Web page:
More than 600,000 Tiger Woods fans watched this, and now myself and a ton of other people are writing about it. That’s how to talk to an audience who can and will talk back to you.
Baltimore’s DJ Karizma is playing at Cielo on Friday night, if you live anywhere near New York City and are the least bit interested in electronic music, you should go see him. Karizma has long been one of my favourite producers and DJs, the soulful house and garage he has put out over the years with DJ Spen under their Basement Boys alias is some of the finest music to emerge from the genre. But in more recent times, Karizma’s harder-edged solo productions have been making waves across the pond, shaping and informing the new strain of funky house music that’s been quietly evolving on the London pirate stations, and has now all but replaced the grime scene as the music du jour in the capital.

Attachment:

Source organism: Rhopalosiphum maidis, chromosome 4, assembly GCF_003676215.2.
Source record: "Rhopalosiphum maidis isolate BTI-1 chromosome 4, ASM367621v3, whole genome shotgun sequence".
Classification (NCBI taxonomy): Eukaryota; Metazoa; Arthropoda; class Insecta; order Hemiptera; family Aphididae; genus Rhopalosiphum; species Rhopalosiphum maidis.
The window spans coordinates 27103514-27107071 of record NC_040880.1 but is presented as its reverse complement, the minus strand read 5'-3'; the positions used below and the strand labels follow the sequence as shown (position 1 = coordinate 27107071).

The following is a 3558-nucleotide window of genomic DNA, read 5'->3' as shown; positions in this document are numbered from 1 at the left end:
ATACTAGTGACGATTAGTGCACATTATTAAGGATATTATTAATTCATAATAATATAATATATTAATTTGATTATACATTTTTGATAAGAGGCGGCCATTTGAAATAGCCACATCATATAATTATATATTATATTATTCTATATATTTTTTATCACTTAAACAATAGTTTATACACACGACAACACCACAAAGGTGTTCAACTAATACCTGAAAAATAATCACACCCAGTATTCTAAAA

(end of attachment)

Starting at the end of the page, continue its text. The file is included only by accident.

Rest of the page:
Karizma’s music is rugged and stripped down, yet hauntingly soulful (the influence of J Dilla’s work is clear and present). This year and last, tracks like ‘33rd Street Anthem‘ and ‘Twyst This’ (the track in the video above) have been hitting hard on the pirates, while leading lights in the London scene such as Rinse FM‘s DJ Perempay cite Karizma as a huge influence on their work. Tickets for Playtime with Karizma are $10 beforehand or $20 on the door. Check him out if you’re nearby, he’s an incredible DJ.
Picture via PSFK